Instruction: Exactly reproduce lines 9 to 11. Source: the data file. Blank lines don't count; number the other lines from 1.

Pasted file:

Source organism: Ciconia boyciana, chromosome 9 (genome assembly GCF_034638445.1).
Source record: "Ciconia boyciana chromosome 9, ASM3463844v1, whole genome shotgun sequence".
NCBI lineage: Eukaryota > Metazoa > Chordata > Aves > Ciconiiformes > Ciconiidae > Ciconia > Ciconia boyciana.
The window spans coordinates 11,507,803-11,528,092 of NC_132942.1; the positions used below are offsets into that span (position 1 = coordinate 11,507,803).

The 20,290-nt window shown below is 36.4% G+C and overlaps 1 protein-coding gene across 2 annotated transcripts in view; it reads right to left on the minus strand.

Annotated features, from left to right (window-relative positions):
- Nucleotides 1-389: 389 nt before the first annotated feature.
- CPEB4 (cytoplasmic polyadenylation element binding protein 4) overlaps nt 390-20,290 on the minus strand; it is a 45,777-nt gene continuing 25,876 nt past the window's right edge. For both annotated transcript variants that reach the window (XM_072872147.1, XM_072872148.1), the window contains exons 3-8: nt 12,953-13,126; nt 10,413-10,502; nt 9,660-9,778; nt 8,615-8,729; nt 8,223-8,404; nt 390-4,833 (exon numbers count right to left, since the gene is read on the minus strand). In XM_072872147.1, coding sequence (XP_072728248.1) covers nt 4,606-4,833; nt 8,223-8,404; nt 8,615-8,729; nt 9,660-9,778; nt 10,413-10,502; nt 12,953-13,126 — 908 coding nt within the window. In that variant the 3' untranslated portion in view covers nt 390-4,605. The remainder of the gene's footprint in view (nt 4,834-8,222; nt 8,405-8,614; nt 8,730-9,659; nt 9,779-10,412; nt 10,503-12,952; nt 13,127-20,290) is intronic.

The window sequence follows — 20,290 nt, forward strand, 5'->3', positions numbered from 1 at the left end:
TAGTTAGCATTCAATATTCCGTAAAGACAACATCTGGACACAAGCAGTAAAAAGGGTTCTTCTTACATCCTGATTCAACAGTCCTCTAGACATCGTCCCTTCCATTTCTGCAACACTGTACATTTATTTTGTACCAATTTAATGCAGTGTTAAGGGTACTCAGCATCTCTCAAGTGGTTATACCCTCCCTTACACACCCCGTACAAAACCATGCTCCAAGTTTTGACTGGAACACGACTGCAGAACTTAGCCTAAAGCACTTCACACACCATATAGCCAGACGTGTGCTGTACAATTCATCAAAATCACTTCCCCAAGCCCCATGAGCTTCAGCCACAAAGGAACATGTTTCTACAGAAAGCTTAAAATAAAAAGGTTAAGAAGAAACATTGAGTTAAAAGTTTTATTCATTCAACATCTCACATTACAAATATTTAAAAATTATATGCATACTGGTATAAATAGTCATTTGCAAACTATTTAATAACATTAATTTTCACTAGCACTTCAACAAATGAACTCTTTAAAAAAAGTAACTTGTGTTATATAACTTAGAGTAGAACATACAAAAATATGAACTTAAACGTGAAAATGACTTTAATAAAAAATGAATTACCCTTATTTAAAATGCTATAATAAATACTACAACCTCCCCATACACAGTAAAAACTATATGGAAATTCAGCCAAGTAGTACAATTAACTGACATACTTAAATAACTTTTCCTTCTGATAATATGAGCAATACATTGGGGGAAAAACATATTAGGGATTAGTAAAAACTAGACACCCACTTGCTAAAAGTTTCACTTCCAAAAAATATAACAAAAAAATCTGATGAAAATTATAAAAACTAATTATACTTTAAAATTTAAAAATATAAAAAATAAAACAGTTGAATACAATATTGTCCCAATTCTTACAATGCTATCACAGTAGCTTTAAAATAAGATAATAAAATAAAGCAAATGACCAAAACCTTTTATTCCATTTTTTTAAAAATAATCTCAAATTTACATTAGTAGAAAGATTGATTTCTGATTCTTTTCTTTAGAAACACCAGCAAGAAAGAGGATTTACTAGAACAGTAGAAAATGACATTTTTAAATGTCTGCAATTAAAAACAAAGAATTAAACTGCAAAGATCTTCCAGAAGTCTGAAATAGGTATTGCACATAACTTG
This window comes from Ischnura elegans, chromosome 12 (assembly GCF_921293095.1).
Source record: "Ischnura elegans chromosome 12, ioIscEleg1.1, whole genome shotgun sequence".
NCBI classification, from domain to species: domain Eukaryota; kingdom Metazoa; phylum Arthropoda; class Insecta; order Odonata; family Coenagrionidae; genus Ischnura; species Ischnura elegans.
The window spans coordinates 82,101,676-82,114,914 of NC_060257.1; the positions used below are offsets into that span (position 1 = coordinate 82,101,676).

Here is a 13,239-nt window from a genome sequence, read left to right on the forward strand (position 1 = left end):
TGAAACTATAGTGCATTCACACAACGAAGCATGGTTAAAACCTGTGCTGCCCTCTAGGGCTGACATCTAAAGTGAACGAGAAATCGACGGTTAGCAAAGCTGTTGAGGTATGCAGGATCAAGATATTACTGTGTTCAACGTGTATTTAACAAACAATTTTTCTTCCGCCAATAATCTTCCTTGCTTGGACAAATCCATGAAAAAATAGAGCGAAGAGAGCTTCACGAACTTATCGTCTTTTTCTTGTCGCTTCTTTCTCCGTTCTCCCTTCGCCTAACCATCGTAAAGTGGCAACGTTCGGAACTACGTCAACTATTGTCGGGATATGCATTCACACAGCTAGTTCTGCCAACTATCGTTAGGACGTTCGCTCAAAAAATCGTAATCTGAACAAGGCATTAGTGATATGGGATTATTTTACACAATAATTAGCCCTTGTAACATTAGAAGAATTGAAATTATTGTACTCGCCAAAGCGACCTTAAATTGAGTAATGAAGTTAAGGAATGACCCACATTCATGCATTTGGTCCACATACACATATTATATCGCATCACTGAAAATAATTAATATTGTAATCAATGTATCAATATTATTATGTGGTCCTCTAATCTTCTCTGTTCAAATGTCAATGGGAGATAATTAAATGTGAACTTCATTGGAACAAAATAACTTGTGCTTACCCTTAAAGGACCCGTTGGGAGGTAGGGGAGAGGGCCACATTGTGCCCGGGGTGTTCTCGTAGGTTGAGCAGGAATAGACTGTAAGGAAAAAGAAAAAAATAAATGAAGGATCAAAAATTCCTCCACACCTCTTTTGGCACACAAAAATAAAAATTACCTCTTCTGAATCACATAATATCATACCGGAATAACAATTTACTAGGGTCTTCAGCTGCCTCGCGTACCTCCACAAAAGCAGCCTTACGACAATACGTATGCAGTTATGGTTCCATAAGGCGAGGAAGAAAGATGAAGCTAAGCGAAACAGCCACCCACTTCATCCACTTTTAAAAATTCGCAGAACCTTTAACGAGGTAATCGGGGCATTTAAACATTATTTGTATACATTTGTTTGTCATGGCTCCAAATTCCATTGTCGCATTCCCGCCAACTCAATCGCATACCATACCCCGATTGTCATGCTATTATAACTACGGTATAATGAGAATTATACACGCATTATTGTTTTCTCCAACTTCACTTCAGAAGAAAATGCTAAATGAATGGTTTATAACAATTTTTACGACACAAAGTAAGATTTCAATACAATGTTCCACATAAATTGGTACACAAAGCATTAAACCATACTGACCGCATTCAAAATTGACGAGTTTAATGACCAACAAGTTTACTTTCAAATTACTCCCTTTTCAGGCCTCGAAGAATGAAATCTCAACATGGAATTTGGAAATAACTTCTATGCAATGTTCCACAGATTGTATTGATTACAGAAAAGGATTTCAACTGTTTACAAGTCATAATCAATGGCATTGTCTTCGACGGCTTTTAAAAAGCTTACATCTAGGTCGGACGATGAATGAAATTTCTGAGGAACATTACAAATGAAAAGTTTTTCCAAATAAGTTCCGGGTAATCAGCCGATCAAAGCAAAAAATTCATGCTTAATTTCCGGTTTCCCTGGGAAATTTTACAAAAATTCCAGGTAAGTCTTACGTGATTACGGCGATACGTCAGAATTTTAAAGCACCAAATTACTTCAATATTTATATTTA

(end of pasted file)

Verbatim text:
The window sequence follows — 20,290 nt, forward strand, 5'->3', positions numbered from 1 at the left end:
TAGTTAGCATTCAATATTCCGTAAAGACAACATCTGGACACAAGCAGTAAAAAGGGTTCTTCTTACATCCTGATTCAACAGTCCTCTAGACATCGTCCCTTCCATTTCTGCAACACTGTACATTTATTTTGTACCAATTTAATGCAGTGTTAAGGGTACTCAGCATCTCTCAAGTGGTTATACCCTCCCTTACACACCCCGTACAAAACCATGCTCCAAGTTTTGACTGGAACACGACTGCAGAACTTAGCCTAAAGCACTTCACACACCATATAGCCAGACGTGTGCTGTACAATTCATCAAAATCACTTCCCCAAGCCCCATGAGCTTCAGCCACAAAGGAACATGTTTCTACAGAAAGCTTAAAATAAAAAGGTTAAGAAGAAACATTGAGTTAAAAGTTTTATTCATTCAACATCTCACATTACAAATATTTAAAAATTATATGCATACTGGTATAAATAGTCATTTGCAAACTATTTAATAACATTAATTTTCACTAGCACTTCAACAAATGAACTCTTTAAAAAAAGTAACTTGTGTTATATAACTTAGAGTAGAACATACAAAAATATGAACTTAAACGTGAAAATGACTTTAATAAAAAATGAATTACCCTTATTTAAAATGCTATAATAAATACTACAACCTCCCCATACACAGTAAAAACTATATGGAAATTCAGCCAAGTAGTACAATTAACTGACATACTTAAATAACTTTTCCTTCTGATAATATGAGCAATACATTGGGGGAAAAACATATTAGGGATTAGTAAAAACTAGACACCCACTTGCTAAAAGTTTCACTTCCAAAAAATATAACAAAAAAATCTGATGAAAATTATAAAAACTAATTATACTTTAAAATTTAAAAATATAAAAAATAAAACAGTTGAATACAATATTGTCCCAATTCTTACAATGCTATCACAGTAGCTTTAAAATAAGATAATAAAATAAAGCAAATGACCAAAACCTTTTATTCCATTTTTTTAAAAATAATCTCAAATTTACATTAGTAGAAAGATTGATTTCTGATTCTTTTCTTTAGAAACACCAGCAAGAAAGAGGATTTACTAGAACAGTAGAAAATGACATTTTTAAATGTCTGCAATTAAAAACAAAGAATTAAACTGCAAAGATCTTCCAGAAGTCTGAAATAGGTATTGCACATAACTTG
This window comes from Ischnura elegans, chromosome 12 (assembly GCF_921293095.1).